You can drag and drop samples directly on the work pane (they will be automatically added to the banks and all the intermediary objects such as Cues for ADX2 or containers for Wwise will be created later as well). The samples are represented by colored circles. They are organized horizontally (sequencing) and vertically (selection). The colors indicate their behavior (green = single sample that is always played, blue = randomized samples, pinkish = samples selected from a game input). The size of a circle corresponds to the volume of the sample, and its opacity to the probability that it will be selected. On this picture, random ranges for volume and pan are also visible.
There is no information about the underlying data structure (containers, switches, how they are connected etc…) because it should not be the first thing a sound designer has to think about. Very complex behaviors can be defined easily with this interface, while the overview is always visible and understandable. Because the sound designer only has to focus on the creative part and does not have to deal with all the implementation details, it makes him/her more productive while also minimizing the risks of errors.
How does it work?
In all the Audio Dashboards, we first select a game audio project (e.g. atmcproject for ADX2, .wproj for Wwise, or .fspro for FMOD Studio ). From there, we can read the information about the structure of the project, the individual work units etc… This will allow us to get access to any existing data we would like to reference and also to make sure that there are no conflicts (names, IDs…) between the data we are generating and the data currently in the project.
Once the sound designer is done editing the data, we build the intermediary audio objects that correspond to what he did and then export them to the middleware. New banks are created if needed, samples are copied, random containers are built, volume, pitch, pan and filter settings are assigned to sound events etc…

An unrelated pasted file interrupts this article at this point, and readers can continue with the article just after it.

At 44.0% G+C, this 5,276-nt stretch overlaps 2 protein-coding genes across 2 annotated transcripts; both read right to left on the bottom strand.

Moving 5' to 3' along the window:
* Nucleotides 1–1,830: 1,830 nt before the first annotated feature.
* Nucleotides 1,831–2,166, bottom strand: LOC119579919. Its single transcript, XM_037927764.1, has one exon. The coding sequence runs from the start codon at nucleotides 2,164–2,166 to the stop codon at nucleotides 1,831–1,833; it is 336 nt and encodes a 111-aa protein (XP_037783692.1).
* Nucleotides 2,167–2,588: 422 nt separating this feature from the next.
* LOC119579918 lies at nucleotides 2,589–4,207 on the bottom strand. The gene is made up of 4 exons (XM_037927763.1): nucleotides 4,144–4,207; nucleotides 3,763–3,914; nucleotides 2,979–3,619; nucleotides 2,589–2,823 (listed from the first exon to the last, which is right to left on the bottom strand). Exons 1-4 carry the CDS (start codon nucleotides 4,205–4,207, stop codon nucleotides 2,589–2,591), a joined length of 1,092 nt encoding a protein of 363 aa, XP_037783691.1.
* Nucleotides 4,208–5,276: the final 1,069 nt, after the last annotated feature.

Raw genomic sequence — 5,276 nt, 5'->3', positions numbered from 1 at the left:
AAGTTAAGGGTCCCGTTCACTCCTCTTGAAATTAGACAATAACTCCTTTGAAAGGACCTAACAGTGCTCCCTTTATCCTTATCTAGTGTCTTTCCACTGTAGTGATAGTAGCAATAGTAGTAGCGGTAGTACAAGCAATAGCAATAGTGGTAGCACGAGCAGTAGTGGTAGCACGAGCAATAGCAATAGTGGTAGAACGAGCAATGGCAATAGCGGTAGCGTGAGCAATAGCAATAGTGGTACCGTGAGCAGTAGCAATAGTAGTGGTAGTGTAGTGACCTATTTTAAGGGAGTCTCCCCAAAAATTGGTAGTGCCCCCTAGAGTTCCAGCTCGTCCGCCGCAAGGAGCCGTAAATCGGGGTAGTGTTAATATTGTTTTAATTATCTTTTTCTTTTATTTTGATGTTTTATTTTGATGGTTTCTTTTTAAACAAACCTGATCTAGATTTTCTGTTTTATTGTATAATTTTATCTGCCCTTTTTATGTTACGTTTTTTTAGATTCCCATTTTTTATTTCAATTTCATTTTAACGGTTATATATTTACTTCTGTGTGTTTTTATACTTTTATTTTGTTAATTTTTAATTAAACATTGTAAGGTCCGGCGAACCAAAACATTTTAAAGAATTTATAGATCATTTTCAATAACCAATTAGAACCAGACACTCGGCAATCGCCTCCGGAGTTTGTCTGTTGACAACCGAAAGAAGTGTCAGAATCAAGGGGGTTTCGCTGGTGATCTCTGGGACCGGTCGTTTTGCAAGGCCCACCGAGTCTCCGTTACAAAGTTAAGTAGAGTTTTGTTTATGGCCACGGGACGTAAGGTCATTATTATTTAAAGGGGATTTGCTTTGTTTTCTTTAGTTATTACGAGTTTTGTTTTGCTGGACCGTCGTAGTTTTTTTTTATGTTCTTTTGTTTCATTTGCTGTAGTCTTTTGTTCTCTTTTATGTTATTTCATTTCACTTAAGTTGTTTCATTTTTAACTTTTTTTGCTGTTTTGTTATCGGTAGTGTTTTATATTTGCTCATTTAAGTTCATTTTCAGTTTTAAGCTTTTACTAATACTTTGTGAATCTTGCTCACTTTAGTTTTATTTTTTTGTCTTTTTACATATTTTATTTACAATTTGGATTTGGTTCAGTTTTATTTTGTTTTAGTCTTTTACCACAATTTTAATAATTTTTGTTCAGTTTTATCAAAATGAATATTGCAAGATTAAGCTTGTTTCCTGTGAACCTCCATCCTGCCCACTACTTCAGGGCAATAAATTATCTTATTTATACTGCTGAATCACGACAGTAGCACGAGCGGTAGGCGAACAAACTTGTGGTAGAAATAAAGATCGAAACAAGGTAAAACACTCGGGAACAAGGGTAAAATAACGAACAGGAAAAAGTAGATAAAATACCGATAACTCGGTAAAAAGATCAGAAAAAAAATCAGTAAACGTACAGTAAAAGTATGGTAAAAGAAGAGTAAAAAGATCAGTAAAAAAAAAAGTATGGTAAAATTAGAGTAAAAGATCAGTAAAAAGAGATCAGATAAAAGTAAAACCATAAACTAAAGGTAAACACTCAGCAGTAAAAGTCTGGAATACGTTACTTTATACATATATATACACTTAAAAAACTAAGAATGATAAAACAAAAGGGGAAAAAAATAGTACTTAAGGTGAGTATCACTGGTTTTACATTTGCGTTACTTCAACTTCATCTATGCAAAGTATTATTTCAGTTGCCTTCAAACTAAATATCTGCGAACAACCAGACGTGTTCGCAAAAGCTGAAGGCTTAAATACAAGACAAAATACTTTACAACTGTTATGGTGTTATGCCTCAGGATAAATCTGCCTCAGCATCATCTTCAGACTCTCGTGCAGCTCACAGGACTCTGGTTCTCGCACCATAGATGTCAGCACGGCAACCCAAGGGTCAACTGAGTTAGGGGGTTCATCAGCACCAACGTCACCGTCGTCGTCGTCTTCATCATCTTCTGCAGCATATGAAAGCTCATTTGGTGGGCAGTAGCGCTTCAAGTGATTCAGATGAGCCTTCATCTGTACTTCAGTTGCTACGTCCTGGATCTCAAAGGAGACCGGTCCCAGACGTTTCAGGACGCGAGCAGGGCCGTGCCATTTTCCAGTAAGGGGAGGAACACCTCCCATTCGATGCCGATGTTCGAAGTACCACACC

This brings us to another interesting benefit of having a façade. It can serve as a common interface from which to export to various run-times.
Having a similar editing experience whatever your engine is can definitely save a lot of time, especially if you switch middleware mid-project or between two installments of the same franchise (and have a lot of assets to port). A lot of the features are similar between the middleware tools (packaging of samples in banks, randomization, volume, pan, pitch, filter parameters etc…) so it is relatively easy to export to all of them from a single interface. Moreover, at Tsugi we already developed a special library that interfaces with the three main game audio middleware. All our software from professional to hobbyist level is able to import or export data for any game audio middleware.
Before concluding, a point worth mentioning is playback within the dashboard. Several methods can be used. Some middleware or internal audio tools provide you with an API to control them, in some other cases we are able to call the bank creation command line utility and use a minimal run-time to play the sound. In some cases it’s not such a big deal and you simply create your assets on the dashboard and just switch to the tool to play. In cases such as the example described above – or if you just want to test how a random container will sound and adjust the different weights – the playback can be coded as part of the dashboard itself.
If you have questions about the concept of Audio Dashboards or you think your audio department could benefit from our help (or if you want us to look at other ways to improve your game audio workflow), feel free to contact us!